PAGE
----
Arms control and human rights


Arms Control and Human Rights


The irresponsible transfer of arms and other military, security and policing equipment poses grave threats to human rights worldwide and is a major concern of Amnesty International. As global production and markets for these items spread internationally, the easy availability of “tools of violence” enables the suppression of human rights, exacerbating armed conflicts and state repression. Also, the proliferation and abuse of small arms fuels epidemic levels of gun deaths and injuries in some countries.


In addition, the continuous development of new military, security and policing technologies is presenting international challenges to human rights. New munitions with immense destructive power and some that have indiscriminate effects, as well as surveillance technologies and robotic weapons systems are entering the markets. The world now even faces the growing prospect of fully autonomous weapons, or “Killer Robots”, being deployed which can choose targets and attack without meaningful human control.


Amnesty International researches and takes action to expose and devise proposals to help address these human rights problems, above all those posed by the irresponsible arms trade and misuse of conventional arms, especially small arms, inhumane weapons of warfare, ‘less lethal’ weapons used in policing and prisons and the trade in equipment used for torture.


The Arms Trade Treaty


The full establishment of a global Arms Trade Treaty (ATT) and its robust implementation is an idea Amnesty International initiated and one of our top priorities. After twenty years of global campaigning by Amnesty International with its partners, governments at the United Nations voted overwhelmingly to adopt an ATT on 2 April 2013. So far 118 states have signed the Treaty and 45 have ratified it. Three months after 50 ratifications the Treaty will enter into force. The rules, if properly implemented, will stop a wide range of arms flows when the sending state knows those weapons would be used for human atrocities and grave abuses of human rights. States that are parties to the Treaty will meet and report regularly, and can strengthen it over time.


The establishment of the ATT with so many states joining its support is a huge victory for human rights, given the powerful forces that opposed the Treaty. For the first time, there is a Treaty that has explicitly included conventional arms control and human rights rules. We must keep pushing to get as many states as possible to implement the Treaty in order to have the potential to save lives and livelihoods.


The Treaty’s human rights rules are simple – if a state has knowledge at the time of authorization that the arms would be used for genocide, crimes against humanity, or war crimes then the arms transfer must not be permitted. Also, if there is a substantial risk that arms exported to another country will contribute to serious human rights abuses, those arms supplies must also be stopped. There must be no more arms exported for atrocities or for grave human rights abuses.

News and Updates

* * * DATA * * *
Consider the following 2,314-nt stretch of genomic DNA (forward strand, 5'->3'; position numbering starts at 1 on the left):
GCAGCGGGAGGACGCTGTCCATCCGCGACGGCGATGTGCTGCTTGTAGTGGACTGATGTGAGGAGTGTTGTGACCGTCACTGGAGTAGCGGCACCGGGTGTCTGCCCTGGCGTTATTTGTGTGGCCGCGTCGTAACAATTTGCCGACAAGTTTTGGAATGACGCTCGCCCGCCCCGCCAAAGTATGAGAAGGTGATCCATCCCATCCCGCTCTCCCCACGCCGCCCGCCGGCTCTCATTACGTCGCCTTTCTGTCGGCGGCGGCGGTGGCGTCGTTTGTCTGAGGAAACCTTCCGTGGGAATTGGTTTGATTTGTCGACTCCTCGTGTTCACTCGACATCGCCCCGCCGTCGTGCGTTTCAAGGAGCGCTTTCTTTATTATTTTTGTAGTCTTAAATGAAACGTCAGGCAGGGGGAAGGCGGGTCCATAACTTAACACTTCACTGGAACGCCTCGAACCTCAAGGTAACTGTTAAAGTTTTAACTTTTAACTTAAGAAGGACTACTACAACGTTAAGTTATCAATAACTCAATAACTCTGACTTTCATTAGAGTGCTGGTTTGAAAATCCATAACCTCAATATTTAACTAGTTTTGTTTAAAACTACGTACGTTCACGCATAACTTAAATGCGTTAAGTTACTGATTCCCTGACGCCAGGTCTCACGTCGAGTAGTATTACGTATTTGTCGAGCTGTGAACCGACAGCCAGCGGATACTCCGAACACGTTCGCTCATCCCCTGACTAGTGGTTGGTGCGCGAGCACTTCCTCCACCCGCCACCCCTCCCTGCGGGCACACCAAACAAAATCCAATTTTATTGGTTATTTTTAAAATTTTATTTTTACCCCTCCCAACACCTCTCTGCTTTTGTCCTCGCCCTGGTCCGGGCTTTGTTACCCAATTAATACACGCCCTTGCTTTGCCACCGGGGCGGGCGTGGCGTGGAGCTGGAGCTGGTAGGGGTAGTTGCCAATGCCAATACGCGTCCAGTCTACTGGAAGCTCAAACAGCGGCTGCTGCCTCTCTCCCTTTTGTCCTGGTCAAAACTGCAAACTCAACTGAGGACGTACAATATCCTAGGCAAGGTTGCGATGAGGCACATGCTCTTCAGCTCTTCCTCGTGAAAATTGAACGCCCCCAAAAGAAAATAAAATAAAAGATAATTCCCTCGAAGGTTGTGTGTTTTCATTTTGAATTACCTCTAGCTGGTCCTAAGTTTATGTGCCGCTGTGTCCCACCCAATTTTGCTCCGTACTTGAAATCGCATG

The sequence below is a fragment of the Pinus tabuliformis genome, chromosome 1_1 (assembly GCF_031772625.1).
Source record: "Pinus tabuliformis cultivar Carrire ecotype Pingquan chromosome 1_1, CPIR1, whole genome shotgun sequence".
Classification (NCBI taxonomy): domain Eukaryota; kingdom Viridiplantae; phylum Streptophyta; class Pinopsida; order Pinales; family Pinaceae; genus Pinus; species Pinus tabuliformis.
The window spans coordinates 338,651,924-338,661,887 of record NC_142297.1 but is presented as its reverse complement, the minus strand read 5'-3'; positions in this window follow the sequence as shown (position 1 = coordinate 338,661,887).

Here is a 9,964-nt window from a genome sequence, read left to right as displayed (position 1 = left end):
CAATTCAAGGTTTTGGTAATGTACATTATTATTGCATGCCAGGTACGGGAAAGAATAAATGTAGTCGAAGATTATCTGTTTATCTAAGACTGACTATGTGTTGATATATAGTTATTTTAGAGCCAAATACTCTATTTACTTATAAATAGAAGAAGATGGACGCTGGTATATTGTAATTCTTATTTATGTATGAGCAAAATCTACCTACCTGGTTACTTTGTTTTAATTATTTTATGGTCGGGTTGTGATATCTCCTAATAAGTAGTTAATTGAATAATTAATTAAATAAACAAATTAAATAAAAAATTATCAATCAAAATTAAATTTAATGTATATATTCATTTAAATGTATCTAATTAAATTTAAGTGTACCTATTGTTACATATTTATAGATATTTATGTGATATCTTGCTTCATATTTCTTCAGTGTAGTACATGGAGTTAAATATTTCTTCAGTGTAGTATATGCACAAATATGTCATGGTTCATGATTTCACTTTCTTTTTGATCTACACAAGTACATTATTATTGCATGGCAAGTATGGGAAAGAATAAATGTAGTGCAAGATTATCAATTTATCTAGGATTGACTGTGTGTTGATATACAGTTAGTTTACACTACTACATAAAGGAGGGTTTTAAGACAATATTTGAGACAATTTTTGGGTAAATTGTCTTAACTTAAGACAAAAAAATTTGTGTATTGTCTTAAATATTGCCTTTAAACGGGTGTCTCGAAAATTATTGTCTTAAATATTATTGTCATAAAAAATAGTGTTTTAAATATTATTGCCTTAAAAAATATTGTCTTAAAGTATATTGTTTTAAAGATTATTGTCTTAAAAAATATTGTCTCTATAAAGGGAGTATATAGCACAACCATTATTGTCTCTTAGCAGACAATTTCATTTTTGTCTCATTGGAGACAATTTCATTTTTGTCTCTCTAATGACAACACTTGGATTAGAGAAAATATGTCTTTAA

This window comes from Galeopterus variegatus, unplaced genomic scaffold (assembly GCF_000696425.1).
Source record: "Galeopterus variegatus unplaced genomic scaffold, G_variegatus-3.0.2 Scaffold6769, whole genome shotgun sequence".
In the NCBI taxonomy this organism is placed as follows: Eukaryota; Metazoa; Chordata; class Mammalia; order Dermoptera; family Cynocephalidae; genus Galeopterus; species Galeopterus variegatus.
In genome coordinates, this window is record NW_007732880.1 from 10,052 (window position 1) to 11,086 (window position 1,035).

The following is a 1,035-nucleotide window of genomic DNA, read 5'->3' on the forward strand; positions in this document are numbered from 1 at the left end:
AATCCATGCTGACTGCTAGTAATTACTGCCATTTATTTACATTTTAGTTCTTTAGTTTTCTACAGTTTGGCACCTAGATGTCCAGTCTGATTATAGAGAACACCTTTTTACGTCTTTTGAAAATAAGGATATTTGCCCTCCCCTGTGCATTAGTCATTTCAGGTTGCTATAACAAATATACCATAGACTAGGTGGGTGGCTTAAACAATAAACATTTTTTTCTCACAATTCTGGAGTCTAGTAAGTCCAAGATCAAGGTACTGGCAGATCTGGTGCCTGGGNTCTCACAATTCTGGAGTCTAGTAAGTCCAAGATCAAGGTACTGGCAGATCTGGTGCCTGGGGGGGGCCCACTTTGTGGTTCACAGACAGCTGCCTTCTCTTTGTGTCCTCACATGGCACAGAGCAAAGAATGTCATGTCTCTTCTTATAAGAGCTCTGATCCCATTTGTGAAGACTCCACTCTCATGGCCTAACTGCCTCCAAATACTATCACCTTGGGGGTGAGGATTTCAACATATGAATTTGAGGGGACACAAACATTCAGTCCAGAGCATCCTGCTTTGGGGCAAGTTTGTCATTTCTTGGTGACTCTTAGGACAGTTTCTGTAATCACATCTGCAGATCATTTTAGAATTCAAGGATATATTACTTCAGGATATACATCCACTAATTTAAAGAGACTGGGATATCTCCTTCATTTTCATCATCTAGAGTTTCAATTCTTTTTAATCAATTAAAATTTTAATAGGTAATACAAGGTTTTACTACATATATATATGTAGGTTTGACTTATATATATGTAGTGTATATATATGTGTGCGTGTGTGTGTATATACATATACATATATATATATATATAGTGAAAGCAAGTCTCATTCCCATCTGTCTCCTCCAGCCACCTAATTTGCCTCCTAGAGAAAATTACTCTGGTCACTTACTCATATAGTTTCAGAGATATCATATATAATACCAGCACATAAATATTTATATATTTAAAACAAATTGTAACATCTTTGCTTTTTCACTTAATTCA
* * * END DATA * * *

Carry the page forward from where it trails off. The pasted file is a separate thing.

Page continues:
UN: Landmark Arms Trade Treaty to become reality with 50th ratification

25 September 2014

Protection for the millions of people whose lives are devastated by the poorly regulated global arms trade is set to take a giant leap forward, with the historic Arms Trade Treaty expected to surpass the 50 ratifications needed to trigger its entry into force.


Ukraine: Mounting evidence of war crimes and Russian involvement

7 September 2014

 Satellite images revealed by Amnesty International indicate a build-up of Russian armour and artillery in eastern Ukraine. 

Q&A - South Sudan: A nation awash with arms

21 August 2014

South Sudan is awash with weapons and thousands of people have been killed as government and opposition forces commit grave human rights violations and abuses. 

Stop US shipment of fuel to Israel's armed forces as evidence of Gaza war crimes mounts

4 August 2014

Amnesty International is appealing to the US government to immediately halt the transfer of a US fuel shipment currently on its way to Israel for use by the Israeli military.

USA: Stop arms transfers to Israel amid growing evidence of war crimes in Gaza

31 July 2014

The US government must immediately end its ongoing deliveries of large quantities of arms to Israel, which are providing the tools to commit further serious violations of international law in Gaza, said Amnesty International, as it called for a total arms embargo on all parties to the conflict. 


Controls on military assistance to Somalia must be tightened

21 January 2010

Arms transfers should be suspended until there are adequate safeguards to prevent weapons from being used to commit war crimes and human rights abuses, says Amnesty International.

How to Apply Human Rights Standards to Arms Transfer Decisions

1 October 2008

In order to achieve a more effective regulation of the international arms trade, all international transfers of conventional weaponry, munitions and equipment should be carried out in accordance with states’ legal obligations. All states have obligations under international human rights law applicable to transfers of conventional arms. The purpose of this document is to assist states and regional organisations in applying their human rights obligations. It proposes guidelines for assessing the risk of a proposed transfer being used for serious violations of human rights.

Arms Trade Treaty could fail without human rights

17 September 2008

Every year, more than 300,000 people are killed with conventional weapons. Millions more are injured, abused, forcibly displaced and bereaved as a result of armed v